The second attempt to do a Christmas 'Treehouse of Horror' is an improvement of King Sized Homer proportions. The first two instalments are pretty great - first, Bart goes to a trippy Santa's Workshop, and then Marge stars in an Inglourious Basterds parody. Gimmick episodes really tend to kick modern Simpsons out its rut, and the inventive character redesigns and backgrounds easily make up for any dud jokes here.

And then it gets weird. In the third segment, US domestic goddess and white collar felony Martha Stewart guests, and show strips over itself to make lame sycophantic jokes.

Then the finale goes completely nuts, in an elaborate Muppet Show riff, made with real live action and slightly terrifying puppets. Katy Perry turns up in a vinyl dress I can't believe got past Fox's standards and practices, and the episode ends with the Moe puppet appearing to perform cunnilingus on Perry. It is definitely a memorable episode, to say least.

4: Holidays of Future Passed (season 23, 2011)

This episode was famously written as a potential finale for the show – though, of course, we all know now The Simpsons will never, never end.

Still, the flash-forward really seemed to get the show’s mojo back, at least for one episode. The future jokes come thick and fast, and t it almost feels like an episode of Futurama than The Simpsons. ‘Lisa’s Wedding’ still remains the show’s best glimpse into what’s to come, this is easily one of the funniest Simpsons of the twenty-first century.

(Though Lisa deserves better than to just end up with Milhouse).

3: Miracle on Evergreen Terrace (season 9, 1997)

The Simpsons only started really doing Christmas episodes towards the end of the 1990s – hence there’s not many from the shows golden era. ‘Miracle on Evergreen Terrace’ comes at the tail end of it, a tad below the show’s very best moments, but still very solid. It’s a nice satire on a media circus, if not quite 'Homer Badman', with the family essentially getting milkshake ducked after losing all their possessions on Christmas Eve.

The final scene of the family being genuinely happy without any mortal good is also genuinely sweet - even if it one of those lazy conclusions that leaves the status quo irrevocably shattered, only to be reset next episode without explanation, that later seasons are so guilty of.

2: Simpsons Roasting On An Open Fire (season 1, 1989)

Yes, when you go back at watch first seasons episodes of The Simpsons, the animation is all wonky and Homer voice sounds wrong and it all just feels a bit, well, ewwwww.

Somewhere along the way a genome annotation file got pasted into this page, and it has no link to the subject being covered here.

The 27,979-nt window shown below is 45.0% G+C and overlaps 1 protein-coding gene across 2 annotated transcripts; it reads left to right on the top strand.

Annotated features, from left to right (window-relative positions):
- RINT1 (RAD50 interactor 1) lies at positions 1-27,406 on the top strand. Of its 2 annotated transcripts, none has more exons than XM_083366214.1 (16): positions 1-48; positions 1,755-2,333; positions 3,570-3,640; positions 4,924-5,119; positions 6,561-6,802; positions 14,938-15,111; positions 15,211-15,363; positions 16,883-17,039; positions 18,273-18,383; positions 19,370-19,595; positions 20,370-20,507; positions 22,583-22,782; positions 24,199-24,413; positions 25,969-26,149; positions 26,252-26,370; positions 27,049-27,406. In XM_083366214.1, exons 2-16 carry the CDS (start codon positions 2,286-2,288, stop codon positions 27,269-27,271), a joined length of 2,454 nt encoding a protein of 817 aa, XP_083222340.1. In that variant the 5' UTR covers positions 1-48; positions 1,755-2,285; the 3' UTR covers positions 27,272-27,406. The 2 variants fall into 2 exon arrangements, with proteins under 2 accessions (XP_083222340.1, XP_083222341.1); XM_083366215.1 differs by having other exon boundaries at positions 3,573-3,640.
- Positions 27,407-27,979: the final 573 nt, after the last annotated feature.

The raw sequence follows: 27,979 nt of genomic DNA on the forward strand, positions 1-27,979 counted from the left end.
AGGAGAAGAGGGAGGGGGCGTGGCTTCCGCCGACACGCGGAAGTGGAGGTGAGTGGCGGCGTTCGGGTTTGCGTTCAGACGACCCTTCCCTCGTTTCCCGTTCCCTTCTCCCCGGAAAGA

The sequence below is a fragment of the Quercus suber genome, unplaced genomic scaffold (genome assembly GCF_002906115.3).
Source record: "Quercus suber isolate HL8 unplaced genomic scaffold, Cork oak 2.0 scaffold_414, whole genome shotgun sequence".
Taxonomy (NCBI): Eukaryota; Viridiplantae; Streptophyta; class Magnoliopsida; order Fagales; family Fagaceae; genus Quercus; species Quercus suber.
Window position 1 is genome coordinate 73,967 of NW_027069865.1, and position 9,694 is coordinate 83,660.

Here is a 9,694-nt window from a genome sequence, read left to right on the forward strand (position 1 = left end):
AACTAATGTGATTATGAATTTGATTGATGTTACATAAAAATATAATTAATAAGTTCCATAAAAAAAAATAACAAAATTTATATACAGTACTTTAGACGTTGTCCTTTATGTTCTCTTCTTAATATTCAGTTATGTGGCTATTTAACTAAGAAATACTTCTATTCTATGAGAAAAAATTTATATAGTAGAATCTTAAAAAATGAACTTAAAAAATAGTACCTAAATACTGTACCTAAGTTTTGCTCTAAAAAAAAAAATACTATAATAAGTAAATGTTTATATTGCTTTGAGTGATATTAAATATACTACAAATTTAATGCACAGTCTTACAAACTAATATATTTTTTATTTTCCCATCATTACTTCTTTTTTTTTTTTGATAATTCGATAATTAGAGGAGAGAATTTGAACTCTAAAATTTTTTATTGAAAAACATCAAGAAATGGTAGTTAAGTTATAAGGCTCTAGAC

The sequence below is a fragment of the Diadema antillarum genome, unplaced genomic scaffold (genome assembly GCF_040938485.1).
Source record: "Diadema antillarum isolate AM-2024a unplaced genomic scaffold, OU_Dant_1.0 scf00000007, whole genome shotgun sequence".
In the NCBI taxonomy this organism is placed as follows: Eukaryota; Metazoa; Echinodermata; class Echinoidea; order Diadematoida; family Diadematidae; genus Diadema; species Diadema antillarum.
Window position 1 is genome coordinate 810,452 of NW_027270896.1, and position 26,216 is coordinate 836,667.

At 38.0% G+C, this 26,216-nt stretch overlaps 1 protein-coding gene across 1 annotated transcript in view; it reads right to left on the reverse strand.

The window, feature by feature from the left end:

But you’ve got to put yourself in the headspace of what it was like watching the show’s first episode back in 1989. There hadn’t been a successful animated show in primetime since The Flintstones, and smart anarchic sitcoms like Community, Arrested Development and 30 Rock were still over a decade away. The Simpsons was outrageous and surreal, and like nothing else on TV. It is hard to overstate how revolutionary this first episode would have felt, with its elaborate tattoo removal lasers and parade of deadbeat Santas.

That’s not to say that this is only worth watching a history piece. It’s still a wonderful episode, a classic Homer and Bart story, which delivers jokes and pathos effortlessly, and established the Simpsons as working-class family, never more than one crisis away from money troubles – an important element of the show sorely missing in modern Simpsons. Plus it gave us everyone's favourite adorable runt, Santa’s Little Helper.

It might not hit the heights the show would in the years to come, but it remains a reassuring warm blanket of an episode, filled with fond memories, and that’s what a Christmas special should be.

1: Marge Be Not Proud (season 7, 1995)

What made the classic era of The Simpsons so great wasn’t just that it was hilarious – it was that it told tightly plotted 22-minutes stories that could that could really hit you. And arguably, there is no greater emotional ringer in the show’s thirty years than the seventh season’s Christmas episode.

The first holiday episode since the pilot, ‘Marge Be Not Proud’ is the one where is caught stealing a video game from the mall, and Marge finds herself unsure how to react. It ends on a shamelessly tear-jerking, heart-warming moment – but what Bart goes through in the lead up in excruciating. The scene where he asks Milhouse’s mother if they can hang out and “do mom stuff” literally kills me every time. There are tons of Homer and Bart episodes, but this is one of the rare stories to nail Marge's relationship with her special little guy.

Just look at the ending, where Bart excitedly opens his present, and we think he is finally going to get the violent game he wants – only for it to be revealed to be boring-ass golf sim Lee Carvallo’s Putting Challenge. It’s a great punchline, but it is also so perfect. It is exactly the sort of terrible game your mum would get you. Only someone who truly loves you can get you a gift so, so close to what you want that also misses the mark so spectacularly.